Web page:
Messages from the Dean's Office

The College of Social and Applied Human Sciences cares deeply about its students, staff and faculty. It is important during this time of crisis for us to support each other and stay connected. Below, you will find regular communications to the CSAHS community from Dean Gwen Chapman and other Dean's Office staff.


May 26 Update from the CSAHS Alumni Affairs and Development Team

 
 

May 26, 2020

In our roles, we are fortunate to connect regularly with alumni, friends and partners who are passionate about the University, students and our shared work. Reaching out to them over the past two months by email, phone and video chat has brought forth messages of hope, sacrifice, support and gratitude. Many of their inspiring stories have been shared through social media and the Let’s Stay Connected project. You can find stories on alumni, including Political Science alumnus and Mayor of Stratford, Dan Mathieson, who talks about leading a municipality through uncertain times.

Like you, we are hearing about the challenges and fears of students, including those who remain on campus and far from home, have lost their summer employment, face uncertainty around financial support from their families, or have lost loved ones to this virus. Alumni Affairs and Development has prioritized student safety and well-being through recent emergency appeals that requested donor support for the student food bank and general immediate and emerging student needs. The demands on the student food bank have doubled and the University of Guelph community is stepping up to provide care and support. The University of Guelph’s Highest Priority fund has received over $50,000 in donations since April.  CSAHS alumni have contributed over $11,000, and staff, faculty and retirees have given over $7,000. Thank you to those of you who answered the call! 

We have heard from an increasing number of faculty and staff asking how they can support CSAHS students directly. Some of you have used the savings from your parking pass, your tank of gas or your weekly campus Starbucks treat to make a difference to our students. Contributions to the CSAHS Highest Priority Fund will help our college address the immediate needs of our students.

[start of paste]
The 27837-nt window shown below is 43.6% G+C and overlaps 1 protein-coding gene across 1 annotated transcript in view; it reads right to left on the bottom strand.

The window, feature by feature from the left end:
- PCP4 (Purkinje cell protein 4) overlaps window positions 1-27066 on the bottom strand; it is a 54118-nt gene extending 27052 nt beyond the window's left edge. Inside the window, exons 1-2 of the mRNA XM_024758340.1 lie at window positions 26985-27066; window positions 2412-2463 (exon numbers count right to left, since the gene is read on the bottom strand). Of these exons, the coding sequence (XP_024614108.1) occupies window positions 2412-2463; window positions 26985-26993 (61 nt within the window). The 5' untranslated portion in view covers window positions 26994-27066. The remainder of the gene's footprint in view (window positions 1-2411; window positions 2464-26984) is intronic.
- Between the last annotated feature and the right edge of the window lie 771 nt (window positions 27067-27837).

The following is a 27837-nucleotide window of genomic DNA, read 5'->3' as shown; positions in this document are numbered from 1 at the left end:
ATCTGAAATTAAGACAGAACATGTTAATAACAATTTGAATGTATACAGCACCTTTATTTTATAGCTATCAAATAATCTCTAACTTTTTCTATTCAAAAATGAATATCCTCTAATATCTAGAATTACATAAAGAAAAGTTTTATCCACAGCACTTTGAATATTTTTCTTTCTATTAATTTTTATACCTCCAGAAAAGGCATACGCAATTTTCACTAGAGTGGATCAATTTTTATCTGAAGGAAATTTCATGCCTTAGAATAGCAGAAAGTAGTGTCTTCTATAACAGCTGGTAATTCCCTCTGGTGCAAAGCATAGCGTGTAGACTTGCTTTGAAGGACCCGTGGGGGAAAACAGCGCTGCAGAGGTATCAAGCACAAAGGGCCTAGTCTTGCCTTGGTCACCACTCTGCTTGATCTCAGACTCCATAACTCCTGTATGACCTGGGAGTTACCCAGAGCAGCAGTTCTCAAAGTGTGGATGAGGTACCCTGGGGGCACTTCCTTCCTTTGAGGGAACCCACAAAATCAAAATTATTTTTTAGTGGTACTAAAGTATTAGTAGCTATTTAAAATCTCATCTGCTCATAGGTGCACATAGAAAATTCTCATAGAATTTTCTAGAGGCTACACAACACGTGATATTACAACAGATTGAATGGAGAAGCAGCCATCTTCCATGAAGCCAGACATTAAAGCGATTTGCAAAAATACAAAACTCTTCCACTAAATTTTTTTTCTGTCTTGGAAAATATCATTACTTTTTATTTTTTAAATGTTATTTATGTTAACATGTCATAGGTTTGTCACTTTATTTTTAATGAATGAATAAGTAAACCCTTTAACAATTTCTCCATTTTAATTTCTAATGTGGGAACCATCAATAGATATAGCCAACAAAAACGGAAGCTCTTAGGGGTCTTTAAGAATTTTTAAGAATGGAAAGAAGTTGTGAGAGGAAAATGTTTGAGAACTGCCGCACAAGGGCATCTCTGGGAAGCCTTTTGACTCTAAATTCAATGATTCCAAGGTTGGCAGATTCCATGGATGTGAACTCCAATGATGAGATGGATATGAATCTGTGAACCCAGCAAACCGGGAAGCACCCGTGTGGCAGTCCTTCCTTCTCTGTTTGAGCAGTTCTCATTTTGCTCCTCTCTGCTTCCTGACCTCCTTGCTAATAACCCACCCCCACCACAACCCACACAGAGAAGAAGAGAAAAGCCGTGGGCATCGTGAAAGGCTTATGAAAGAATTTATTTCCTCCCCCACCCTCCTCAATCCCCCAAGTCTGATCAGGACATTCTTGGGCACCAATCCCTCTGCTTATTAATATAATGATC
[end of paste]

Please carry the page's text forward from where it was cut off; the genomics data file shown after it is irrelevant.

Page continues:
Thank you for remaining a constant source of encouragement and assurance for our students. If you would like to learn more about how you can help or share a story of your own, please reach out to us. 

Thank you for remaining close, at a distance, and staying connected, from afar.

— Jana Miller | Alumni Advancement Manager
Kourtney Parker | Senior Development Manager

 

May 7, 2020

We did it! We have completed the W20 term with flying colours!! I know it has not been easy for faculty and instructors transitioning to alternative course delivery, making decisions about exams and assignments, completing grading and submitting marks. Yet, you stepped up to those challenges and found creative ways to continue to support our students as they struggled to complete their coursework in the face of massive uncertainty and change. CSAHS staff have provided amazing help to enable all of this to happen. Graduate students have had unique challenges in juggling completion of their own courses, shifting summer research plans and supporting completion of undergraduate courses through their GTA work, again, all within in the context of uncertainty and change. Thank you to everyone in the CSAHS community for everything you have done to get us through this term.

We are now transitioning to the summer term, with its own mix of challenges, change and uncertainty. Research plans have been adapted. Conferences have been cancelled. Vacation plans are not working out. The pace of change we have experienced over the last eight weeks may be slowing down, though. We are seeing signs that Ontario may start to relax some of the restrictions we are under, but I know this will not be an easy summer for many of us. If you are experiencing particular difficulties, I hope you will reach out to colleagues, department chairs or me if there are ways we can help. Also, remember that wellness resources are available through the University.

I continue to spend a significant amount of time in planning meetings, as is the case for all of us in leadership positions at U of G. Many of the meetings I have attended over the past couple of weeks have focused on early stages of preparing for the fall term.

This starts with consideration of what scenarios we may be facing in relation to COVID-19 and articulation of principles and operational parameters for delivering our programs this fall. Once the framework is in place (soon!), we will be able to move to more a detailed workplan for specific courses and programs.

Stay tuned! Stay safe! Stay well!

— Gwen Chapman | Dean, College of Social and Applied Human Sciences

 

April 24, 2020